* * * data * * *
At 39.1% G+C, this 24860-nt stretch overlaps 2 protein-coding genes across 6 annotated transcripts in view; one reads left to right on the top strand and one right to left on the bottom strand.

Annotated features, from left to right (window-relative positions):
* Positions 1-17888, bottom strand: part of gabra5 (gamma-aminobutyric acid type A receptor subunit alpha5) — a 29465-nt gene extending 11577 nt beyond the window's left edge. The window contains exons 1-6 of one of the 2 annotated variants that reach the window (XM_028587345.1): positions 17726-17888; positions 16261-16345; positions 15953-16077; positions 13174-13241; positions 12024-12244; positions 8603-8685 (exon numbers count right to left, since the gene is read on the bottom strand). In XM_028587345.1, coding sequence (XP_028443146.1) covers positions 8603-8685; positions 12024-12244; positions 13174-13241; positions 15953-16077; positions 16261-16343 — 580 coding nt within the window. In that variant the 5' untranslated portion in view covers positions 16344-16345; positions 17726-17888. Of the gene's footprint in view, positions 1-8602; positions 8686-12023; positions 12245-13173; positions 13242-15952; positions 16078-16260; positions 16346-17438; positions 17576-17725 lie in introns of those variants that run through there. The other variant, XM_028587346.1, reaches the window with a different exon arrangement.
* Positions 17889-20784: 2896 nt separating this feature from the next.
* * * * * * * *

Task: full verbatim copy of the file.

At 39.1% G+C, this 24860-nt stretch overlaps 2 protein-coding genes across 6 annotated transcripts in view; one reads left to right on the top strand and one right to left on the bottom strand.

Annotated features, from left to right (window-relative positions):
* Positions 1-17888, bottom strand: part of gabra5 (gamma-aminobutyric acid type A receptor subunit alpha5) — a 29465-nt gene extending 11577 nt beyond the window's left edge. The window contains exons 1-6 of one of the 2 annotated variants that reach the window (XM_028587345.1): positions 17726-17888; positions 16261-16345; positions 15953-16077; positions 13174-13241; positions 12024-12244; positions 8603-8685 (exon numbers count right to left, since the gene is read on the bottom strand). In XM_028587345.1, coding sequence (XP_028443146.1) covers positions 8603-8685; positions 12024-12244; positions 13174-13241; positions 15953-16077; positions 16261-16343 — 580 coding nt within the window. In that variant the 5' untranslated portion in view covers positions 16344-16345; positions 17726-17888. Of the gene's footprint in view, positions 1-8602; positions 8686-12023; positions 12245-13173; positions 13242-15952; positions 16078-16260; positions 16346-17438; positions 17576-17725 lie in introns of those variants that run through there. The other variant, XM_028587346.1, reaches the window with a different exon arrangement.
* Positions 17889-20784: 2896 nt separating this feature from the next.